Evolution is a process of responding to stimuli in the environment over generations. It may be exceedingly unlikely that circumstances will change in such a way as to effect a precise reversal, but if a quality that we’ve defined as a new “stage” turns out to be an impediment to survival, there’s nothing in the process of evolution to prevent its disappearance.
Likewise, civic and economic policies are creatures of their circumstances, and I’d propose that those circumstances are more subject to change than, say, the evolutionary value of opposable thumbs. As his parenthetical note indicates, Howard’s beef is with people who are critical of the 17th Amendment to the Constitution, which transferred selection of U.S. Senators from state governments to the people of the state, and who wish to return to the gold standard for our currency.
A response could easily turn into a remedial lesson on arguments that could be gathered pretty rapidly through an Internet search. And not only is neither topic particularly pressing, just now, but Howard’s essay makes clear that he’s not interested in understanding them. But a couple of quick points serve my theme with this post.
The 17th Amendment and the Master-Servant Relationship
On the topic of the 17th Amendment, here’s the one trifle that I’ve written. The important point, for my immediate purposes, is that Howard misconstrues his opposition’s argument. It isn’t that contemporary federalists believe that “it’s impossible for the people of the state to collectively elect someone who will represent their interests.”
It appears that he makes this mistake because he conflates “liberty and democracy.” The project of our nation’s founders was to contrive a system of governance that makes the most of the fact that human nature (and therefore democracy) doesn’t always tend toward liberty — or rather, that it tends toward liberty for me at the expense of thee. The structure of overlapping governments is essentially a machine intended to be fueled by human activity and directed by social interaction (that’s the democracy), built with the intention of keeping us upright.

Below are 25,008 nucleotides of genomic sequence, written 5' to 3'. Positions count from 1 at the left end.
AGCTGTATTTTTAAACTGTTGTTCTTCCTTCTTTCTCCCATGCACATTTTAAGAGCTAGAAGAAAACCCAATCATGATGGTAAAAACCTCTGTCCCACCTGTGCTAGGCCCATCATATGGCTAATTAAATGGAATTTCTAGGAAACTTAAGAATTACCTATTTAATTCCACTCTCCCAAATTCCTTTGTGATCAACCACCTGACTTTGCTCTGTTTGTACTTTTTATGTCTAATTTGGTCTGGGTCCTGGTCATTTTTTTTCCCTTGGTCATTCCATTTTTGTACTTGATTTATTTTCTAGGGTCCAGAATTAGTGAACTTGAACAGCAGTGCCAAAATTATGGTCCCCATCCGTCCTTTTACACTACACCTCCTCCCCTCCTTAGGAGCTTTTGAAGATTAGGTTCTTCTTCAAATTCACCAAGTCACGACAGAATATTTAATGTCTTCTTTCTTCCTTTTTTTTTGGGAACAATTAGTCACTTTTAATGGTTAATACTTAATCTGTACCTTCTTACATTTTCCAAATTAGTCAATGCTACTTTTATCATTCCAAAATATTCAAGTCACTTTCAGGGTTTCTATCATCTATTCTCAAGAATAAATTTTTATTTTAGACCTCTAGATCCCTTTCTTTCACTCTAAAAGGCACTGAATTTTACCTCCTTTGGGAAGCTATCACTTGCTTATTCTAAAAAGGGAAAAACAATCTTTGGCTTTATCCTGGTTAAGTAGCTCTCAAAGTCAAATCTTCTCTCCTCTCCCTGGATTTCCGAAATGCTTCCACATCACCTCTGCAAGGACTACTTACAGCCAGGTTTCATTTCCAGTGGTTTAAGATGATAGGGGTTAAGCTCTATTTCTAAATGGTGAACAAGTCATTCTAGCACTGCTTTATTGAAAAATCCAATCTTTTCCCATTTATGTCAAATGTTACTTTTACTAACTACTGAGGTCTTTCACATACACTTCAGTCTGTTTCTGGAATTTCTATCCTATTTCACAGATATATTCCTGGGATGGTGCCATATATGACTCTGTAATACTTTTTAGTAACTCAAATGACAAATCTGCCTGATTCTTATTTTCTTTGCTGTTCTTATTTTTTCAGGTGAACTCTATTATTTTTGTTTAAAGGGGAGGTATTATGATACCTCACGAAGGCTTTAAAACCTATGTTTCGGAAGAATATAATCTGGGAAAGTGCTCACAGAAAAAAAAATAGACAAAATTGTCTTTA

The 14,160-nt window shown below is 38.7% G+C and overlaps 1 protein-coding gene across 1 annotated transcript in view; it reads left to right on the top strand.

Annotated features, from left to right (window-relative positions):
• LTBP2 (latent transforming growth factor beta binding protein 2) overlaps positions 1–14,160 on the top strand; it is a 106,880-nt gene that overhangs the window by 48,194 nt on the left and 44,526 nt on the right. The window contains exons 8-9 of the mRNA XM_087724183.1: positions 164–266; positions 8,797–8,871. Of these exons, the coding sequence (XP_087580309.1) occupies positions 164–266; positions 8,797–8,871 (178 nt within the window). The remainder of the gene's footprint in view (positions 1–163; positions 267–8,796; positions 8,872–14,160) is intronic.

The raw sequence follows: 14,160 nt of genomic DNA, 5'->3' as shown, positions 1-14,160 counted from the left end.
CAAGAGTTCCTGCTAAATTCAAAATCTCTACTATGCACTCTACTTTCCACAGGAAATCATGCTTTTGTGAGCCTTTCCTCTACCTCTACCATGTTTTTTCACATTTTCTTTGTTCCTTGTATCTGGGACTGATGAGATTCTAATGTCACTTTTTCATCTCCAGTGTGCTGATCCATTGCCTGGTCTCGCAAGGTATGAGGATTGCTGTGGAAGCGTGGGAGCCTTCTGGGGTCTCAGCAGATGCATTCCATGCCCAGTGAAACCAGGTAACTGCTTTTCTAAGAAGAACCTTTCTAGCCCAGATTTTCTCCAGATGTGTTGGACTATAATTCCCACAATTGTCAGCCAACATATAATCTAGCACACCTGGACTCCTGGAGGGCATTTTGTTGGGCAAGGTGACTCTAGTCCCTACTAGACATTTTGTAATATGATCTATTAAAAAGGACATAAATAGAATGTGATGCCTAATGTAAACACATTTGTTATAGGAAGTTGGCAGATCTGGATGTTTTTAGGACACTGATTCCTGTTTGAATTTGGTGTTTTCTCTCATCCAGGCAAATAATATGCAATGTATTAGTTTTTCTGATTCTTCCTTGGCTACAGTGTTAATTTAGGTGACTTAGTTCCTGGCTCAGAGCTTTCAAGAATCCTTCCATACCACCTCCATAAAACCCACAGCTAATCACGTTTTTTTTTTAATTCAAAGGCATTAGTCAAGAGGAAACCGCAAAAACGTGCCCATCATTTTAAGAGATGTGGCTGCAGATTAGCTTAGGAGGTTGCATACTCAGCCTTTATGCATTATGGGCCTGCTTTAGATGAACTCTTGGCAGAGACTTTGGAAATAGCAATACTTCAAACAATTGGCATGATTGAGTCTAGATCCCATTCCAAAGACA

As any child will tell you who’s ever flipped himself from his bicycle by too dramatically turning the front wheel (guilty), some limitations on the machine are critical. Left or right may be a necessary direction, and the necessity to turn may be an emergency, but momentum can thwart the best intentions.
In this context, the appointment of Senators as originally designed can be seen as a structural element of the bicycle, keeping the handle bars from collapsing toward the pedals. It is in the nature of self-interest for politicians to claim credit and disperse blame, and making a critical branch of the federal government directly accountable to the state governments is not a check against the democratic will of the people, but on the federal government’s ability to satisfy that will by handing an impossible mandate to its elected counterparts within the state. In short, it checks the illusion that we can have something for nothing, governmentally.
It’s a testament to the American character that we’ve kept our balance these long years since the amendment’s passage a century ago. But that experience by no means suggests that it is “idiotic” to wonder whether our Constitutional bolts need tightening.
Gold Is Valuable Because It Has No Value
Being an economic subject, the gold standard is even more subject to the vicissitudes of reality. Not only can the occupational makeup of the economy change quite rapidly, but the global context in which a nation operates can completely shift the significance of the various economic markers, from inflation to productivity.
Howard makes much of the fact that fiat currency (e.g., the dollar) is founded on faith that other people will treat it as valuable. And he seems to think it a basic illustration of others’ idiocy that they fail to comprehend that the value of gold is similarly by mutual agreement.